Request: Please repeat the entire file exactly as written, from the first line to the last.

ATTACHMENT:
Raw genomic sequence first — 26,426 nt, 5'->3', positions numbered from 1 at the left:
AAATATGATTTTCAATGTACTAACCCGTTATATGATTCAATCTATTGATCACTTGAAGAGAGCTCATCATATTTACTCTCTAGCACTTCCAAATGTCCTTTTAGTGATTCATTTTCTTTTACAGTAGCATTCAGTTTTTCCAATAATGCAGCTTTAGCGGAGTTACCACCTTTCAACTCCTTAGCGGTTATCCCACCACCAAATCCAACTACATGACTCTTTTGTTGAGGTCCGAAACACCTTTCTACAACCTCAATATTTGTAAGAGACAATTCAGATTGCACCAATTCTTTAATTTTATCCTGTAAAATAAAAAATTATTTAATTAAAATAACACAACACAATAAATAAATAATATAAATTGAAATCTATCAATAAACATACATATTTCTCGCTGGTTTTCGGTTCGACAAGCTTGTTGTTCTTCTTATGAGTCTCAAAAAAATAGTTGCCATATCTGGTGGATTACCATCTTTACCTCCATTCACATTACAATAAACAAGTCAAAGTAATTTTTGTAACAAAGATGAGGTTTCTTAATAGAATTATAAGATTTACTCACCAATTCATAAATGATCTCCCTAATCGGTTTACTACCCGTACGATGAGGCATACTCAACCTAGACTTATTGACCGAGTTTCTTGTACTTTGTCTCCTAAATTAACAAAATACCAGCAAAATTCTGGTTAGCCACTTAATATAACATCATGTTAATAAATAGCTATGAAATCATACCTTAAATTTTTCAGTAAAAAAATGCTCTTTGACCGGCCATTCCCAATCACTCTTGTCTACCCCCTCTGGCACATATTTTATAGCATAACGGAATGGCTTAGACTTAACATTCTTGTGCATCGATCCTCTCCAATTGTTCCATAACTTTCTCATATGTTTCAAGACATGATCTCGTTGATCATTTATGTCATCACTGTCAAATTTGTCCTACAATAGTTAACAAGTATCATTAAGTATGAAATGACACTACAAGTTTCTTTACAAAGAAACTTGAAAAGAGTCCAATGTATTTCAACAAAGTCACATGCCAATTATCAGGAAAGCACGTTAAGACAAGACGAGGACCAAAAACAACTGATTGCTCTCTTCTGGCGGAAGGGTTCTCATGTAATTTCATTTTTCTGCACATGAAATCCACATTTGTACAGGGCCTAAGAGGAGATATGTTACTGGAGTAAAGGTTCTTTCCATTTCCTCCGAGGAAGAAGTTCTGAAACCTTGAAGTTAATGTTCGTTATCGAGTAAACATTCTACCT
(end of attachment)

Raw genomic sequence first — 26,426 nt, 5'->3', positions numbered from 1 at the left:
AAATATGATTTTCAATGTACTAACCCGTTATATGATTCAATCTATTGATCACTTGAAGAGAGCTCATCATATTTACTCTCTAGCACTTCCAAATGTCCTTTTAGTGATTCATTTTCTTTTACAGTAGCATTCAGTTTTTCCAATAATGCAGCTTTAGCGGAGTTACCACCTTTCAACTCCTTAGCGGTTATCCCACCACCAAATCCAACTACATGACTCTTTTGTTGAGGTCCGAAACACCTTTCTACAACCTCAATATTTGTAAGAGACAATTCAGATTGCACCAATTCTTTAATTTTATCCTGTAAAATAAAAAATTATTTAATTAAAATAACACAACACAATAAATAAATAATATAAATTGAAATCTATCAATAAACATACATATTTCTCGCTGGTTTTCGGTTCGACAAGCTTGTTGTTCTTCTTATGAGTCTCAAAAAAATAGTTGCCATATCTGGTGGATTACCATCTTTACCTCCATTCACATTACAATAAACAAGTCAAAGTAATTTTTGTAACAAAGATGAGGTTTCTTAATAGAATTATAAGATTTACTCACCAATTCATAAATGATCTCCCTAATCGGTTTACTACCCGTACGATGAGGCATACTCAACCTAGACTTATTGACCGAGTTTCTTGTACTTTGTCTCCTAAATTAACAAAATACCAGCAAAATTCTGGTTAGCCACTTAATATAACATCATGTTAATAAATAGCTATGAAATCATACCTTAAATTTTTCAGTAAAAAAATGCTCTTTGACCGGCCATTCCCAATCACTCTTGTCTACCCCCTCTGGCACATATTTTATAGCATAACGGAATGGCTTAGACTTAACATTCTTGTGCATCGATCCTCTCCAATTGTTCCATAACTTTCTCATATGTTTCAAGACATGATCTCGTTGATCATTTATGTCATCACTGTCAAATTTGTCCTACAATAGTTAACAAGTATCATTAAGTATGAAATGACACTACAAGTTTCTTTACAAAGAAACTTGAAAAGAGTCCAATGTATTTCAACAAAGTCACATGCCAATTATCAGGAAAGCACGTTAAGACAAGACGAGGACCAAAAACAACTGATTGCTCTCTTCTGGCGGAAGGGTTCTCATGTAATTTCATTTTTCTGCACATGAAATCCACATTTGTACAGGGCCTAAGAGGAGATATGTTACTGGAGTAAAGGTTCTTTCCATTTCCTCCGAGGAAGAAGTTCTGAAACCTTGAAGTTAATGTTCGTTATCGAGTAAACATTCTACCT